Linh Nguyen "The Entire History of You" brought viewers into a world where most of the population has adopted a device called "the grain," an implant used to record everything by default. One could rewind any memory they want to access to relive or observe, and it could even be shared with others on a …
“White Bear” plays a significant role in opening the discussion of the ethics of punishment, and the role social media plays in the topic. The morals involved in deciding who is deserving of punishment critically result in the involvement of the public.
The mobile phone has brought both positivity and negativity into our lives. It is the double-edged sword that resides in our pockets at all times.
Today, thanks to the internet, anyone can become a journalist. Whether it is through writing a story or taking a video, publicizing one’s opinion is only a few clicks away. With that possibility, however, emerges a problem: the bystander effect.
The article also talks of the danger of the “mob mentality” and how seeing Carson as a spectacle was a direct cause of the negligence that led to his death. The mentality can cause people to “deviate in significant and extraordinary ways from their ordinary behavior and act in ways that are legally reprehensible…as they did in this case."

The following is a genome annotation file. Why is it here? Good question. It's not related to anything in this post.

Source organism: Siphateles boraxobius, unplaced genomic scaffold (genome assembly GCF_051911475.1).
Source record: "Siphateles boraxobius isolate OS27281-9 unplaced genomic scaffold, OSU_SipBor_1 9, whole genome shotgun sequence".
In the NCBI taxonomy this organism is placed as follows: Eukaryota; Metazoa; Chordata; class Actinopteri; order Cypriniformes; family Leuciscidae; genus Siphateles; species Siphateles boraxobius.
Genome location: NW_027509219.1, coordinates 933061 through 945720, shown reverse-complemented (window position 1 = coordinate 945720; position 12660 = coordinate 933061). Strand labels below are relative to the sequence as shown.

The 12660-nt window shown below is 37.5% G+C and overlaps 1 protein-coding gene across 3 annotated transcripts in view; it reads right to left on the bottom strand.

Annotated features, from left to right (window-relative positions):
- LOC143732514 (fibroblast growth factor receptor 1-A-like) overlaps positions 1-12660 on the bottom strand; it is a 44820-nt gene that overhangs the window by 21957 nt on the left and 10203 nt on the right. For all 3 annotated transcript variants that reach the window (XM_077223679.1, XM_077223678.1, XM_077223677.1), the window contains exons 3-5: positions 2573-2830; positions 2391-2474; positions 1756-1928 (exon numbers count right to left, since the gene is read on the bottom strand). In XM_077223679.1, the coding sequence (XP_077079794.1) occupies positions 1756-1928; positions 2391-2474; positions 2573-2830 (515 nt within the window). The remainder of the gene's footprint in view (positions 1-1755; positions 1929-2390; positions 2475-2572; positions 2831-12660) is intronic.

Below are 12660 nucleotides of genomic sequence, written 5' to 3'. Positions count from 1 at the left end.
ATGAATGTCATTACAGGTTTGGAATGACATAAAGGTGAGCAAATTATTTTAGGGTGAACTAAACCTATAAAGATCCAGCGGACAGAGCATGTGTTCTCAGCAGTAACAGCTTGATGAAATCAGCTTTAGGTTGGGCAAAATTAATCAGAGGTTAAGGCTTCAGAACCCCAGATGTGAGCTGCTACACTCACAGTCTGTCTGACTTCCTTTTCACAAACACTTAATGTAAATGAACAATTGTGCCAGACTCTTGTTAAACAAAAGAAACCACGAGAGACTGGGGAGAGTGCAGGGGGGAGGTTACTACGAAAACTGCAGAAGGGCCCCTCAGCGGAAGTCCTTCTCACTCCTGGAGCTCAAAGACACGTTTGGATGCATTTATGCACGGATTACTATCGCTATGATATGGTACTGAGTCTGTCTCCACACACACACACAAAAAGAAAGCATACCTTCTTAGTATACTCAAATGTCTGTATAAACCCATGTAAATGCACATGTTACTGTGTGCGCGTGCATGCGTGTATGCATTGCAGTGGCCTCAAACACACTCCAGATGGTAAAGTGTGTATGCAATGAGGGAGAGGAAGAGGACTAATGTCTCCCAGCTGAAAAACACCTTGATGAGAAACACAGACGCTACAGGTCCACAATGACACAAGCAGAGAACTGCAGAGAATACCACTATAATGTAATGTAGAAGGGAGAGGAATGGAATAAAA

A society in which we base our place in society and our self worth on a “rating” is upon us, especially in larger cities. Some clubs in New York City ask you to show your Instagram following before being admitted. There are certain murals in L.A that require you to be verified on Twitter before you can view them and take photos in front of them.
“Be Right Back” is all about grief, the mourning process of one, and how in the new age, technology influences it.
Many "Black Mirror" episodes show the dangers of being obsessed with social media. With each of those episodes, there is always the consequence of becoming too involved. The episodes “Be Right Back” and “Nosedive” are two examples. While they may not share the same dangers, they both show how social media obsession can affect someone.
"Black Mirror’s" episode "Nosedive" depicts a near futuristic society dependent on technology, eerily reminiscent of our world today. So great is the importance we place on these platforms, a significant number of people are addicted to social media.
Most episodes of "Black Mirror" are a little disturbing, and “White Bear” is no exception. At first, it seems like a dystopia or post-apocalyptic world. After some reflection, I think what is often the most unsettling thing about the “White Bear” episode and so many other episodes of "Black Mirror" is you are kind of going through the experience with the character.
"Black Mirror's" "White Bear" episode was certainly one of the darker episodes of the series. I watched it late at night, and it left me feeling unsettled until I fell asleep. I think the episode really reflects hyperbolized, but possible, versions of our society.
In Playtest, we see a character who is unable to distinguish between reality and fantasy, truth and fiction, because of the media technology he is using. Is this a problem today in any way? Could it be a problem in the future? How? "There have been numerous stories of kids, and even adults, who decided …